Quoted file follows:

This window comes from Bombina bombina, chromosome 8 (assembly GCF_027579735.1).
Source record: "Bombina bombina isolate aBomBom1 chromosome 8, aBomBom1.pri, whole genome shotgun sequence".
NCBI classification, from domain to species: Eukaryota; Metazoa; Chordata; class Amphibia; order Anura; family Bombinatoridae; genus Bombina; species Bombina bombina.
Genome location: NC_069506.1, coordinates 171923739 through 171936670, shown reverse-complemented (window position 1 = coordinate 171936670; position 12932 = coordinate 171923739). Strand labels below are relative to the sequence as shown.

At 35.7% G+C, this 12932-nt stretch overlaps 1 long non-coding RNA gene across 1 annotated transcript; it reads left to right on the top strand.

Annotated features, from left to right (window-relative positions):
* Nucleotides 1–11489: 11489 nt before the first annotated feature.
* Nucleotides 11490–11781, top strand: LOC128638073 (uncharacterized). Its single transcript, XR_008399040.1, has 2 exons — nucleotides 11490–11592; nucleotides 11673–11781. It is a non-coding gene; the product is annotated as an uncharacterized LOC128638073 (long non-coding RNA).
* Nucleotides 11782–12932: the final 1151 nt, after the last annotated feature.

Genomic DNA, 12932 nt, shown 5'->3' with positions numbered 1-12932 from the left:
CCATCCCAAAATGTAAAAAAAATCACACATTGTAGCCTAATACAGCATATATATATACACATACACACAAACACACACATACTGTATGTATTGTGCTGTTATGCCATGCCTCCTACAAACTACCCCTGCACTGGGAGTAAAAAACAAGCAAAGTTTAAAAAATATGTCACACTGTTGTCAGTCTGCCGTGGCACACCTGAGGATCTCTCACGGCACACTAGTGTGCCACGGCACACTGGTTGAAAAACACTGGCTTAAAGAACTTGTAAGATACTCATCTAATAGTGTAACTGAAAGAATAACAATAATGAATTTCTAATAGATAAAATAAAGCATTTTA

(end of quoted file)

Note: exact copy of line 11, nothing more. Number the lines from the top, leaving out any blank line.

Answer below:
CCATCCCAAAATGTAAAAAAAATCACACATTGTAGCCTAATACAGCATATATATATACACATACACACAAACACACACATACTGTATGTATTGTGCTGTTATGCCATGCCTCCTACAAACTACCCCTGCACTGGGAGTAAAAAACAAGCAAAGTTTAAAAAATATGTCACACTGTTGTCAGTCTGCCGTGGCACACCTGAGGATCTCTCACGGCACACTAGTGTGCCACGGCACACTGGTTGAAAAACACTGGCTTAAAGAACTTGTAAGATACTCATCTAATAGTGTAACTGAAAGAATAACAATAATGAATTTCTAATAGATAAAATAAAGCATTTTA